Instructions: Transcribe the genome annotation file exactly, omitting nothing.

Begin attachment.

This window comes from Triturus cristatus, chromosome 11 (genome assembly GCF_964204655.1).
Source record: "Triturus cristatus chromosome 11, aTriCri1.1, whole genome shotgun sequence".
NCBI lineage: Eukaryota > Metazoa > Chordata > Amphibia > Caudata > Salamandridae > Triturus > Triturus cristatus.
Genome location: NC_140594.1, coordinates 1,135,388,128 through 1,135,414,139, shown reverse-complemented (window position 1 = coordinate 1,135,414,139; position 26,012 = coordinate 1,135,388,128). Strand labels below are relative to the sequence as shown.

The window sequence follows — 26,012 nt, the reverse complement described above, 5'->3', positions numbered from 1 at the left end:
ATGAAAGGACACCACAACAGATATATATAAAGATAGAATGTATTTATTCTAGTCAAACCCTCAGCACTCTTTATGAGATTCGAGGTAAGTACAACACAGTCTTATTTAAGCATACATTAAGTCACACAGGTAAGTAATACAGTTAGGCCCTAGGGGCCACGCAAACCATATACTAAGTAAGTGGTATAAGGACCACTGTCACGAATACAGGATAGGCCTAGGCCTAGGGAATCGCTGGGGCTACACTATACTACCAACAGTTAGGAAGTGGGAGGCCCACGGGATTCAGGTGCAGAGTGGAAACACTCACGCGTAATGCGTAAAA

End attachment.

This window comes from Triturus cristatus, chromosome 11 (genome assembly GCF_964204655.1).
Source record: "Triturus cristatus chromosome 11, aTriCri1.1, whole genome shotgun sequence".
NCBI lineage: Eukaryota > Metazoa > Chordata > Amphibia > Caudata > Salamandridae > Triturus > Triturus cristatus.
Genome location: NC_140594.1, coordinates 1,135,388,128 through 1,135,414,139, shown reverse-complemented (window position 1 = coordinate 1,135,414,139; position 26,012 = coordinate 1,135,388,128). Strand labels below are relative to the sequence as shown.

The window sequence follows — 26,012 nt, the reverse complement described above, 5'->3', positions numbered from 1 at the left end:
ATGAAAGGACACCACAACAGATATATATAAAGATAGAATGTATTTATTCTAGTCAAACCCTCAGCACTCTTTATGAGATTCGAGGTAAGTACAACACAGTCTTATTTAAGCATACATTAAGTCACACAGGTAAGTAATACAGTTAGGCCCTAGGGGCCACGCAAACCATATACTAAGTAAGTGGTATAAGGACCACTGTCACGAATACAGGATAGGCCTAGGCCTAGGGAATCGCTGGGGCTACACTATACTACCAACAGTTAGGAAGTGGGAGGCCCACGGGATTCAGGTGCAGAGTGGAAACACTCACGCGTAATGCGTAAAA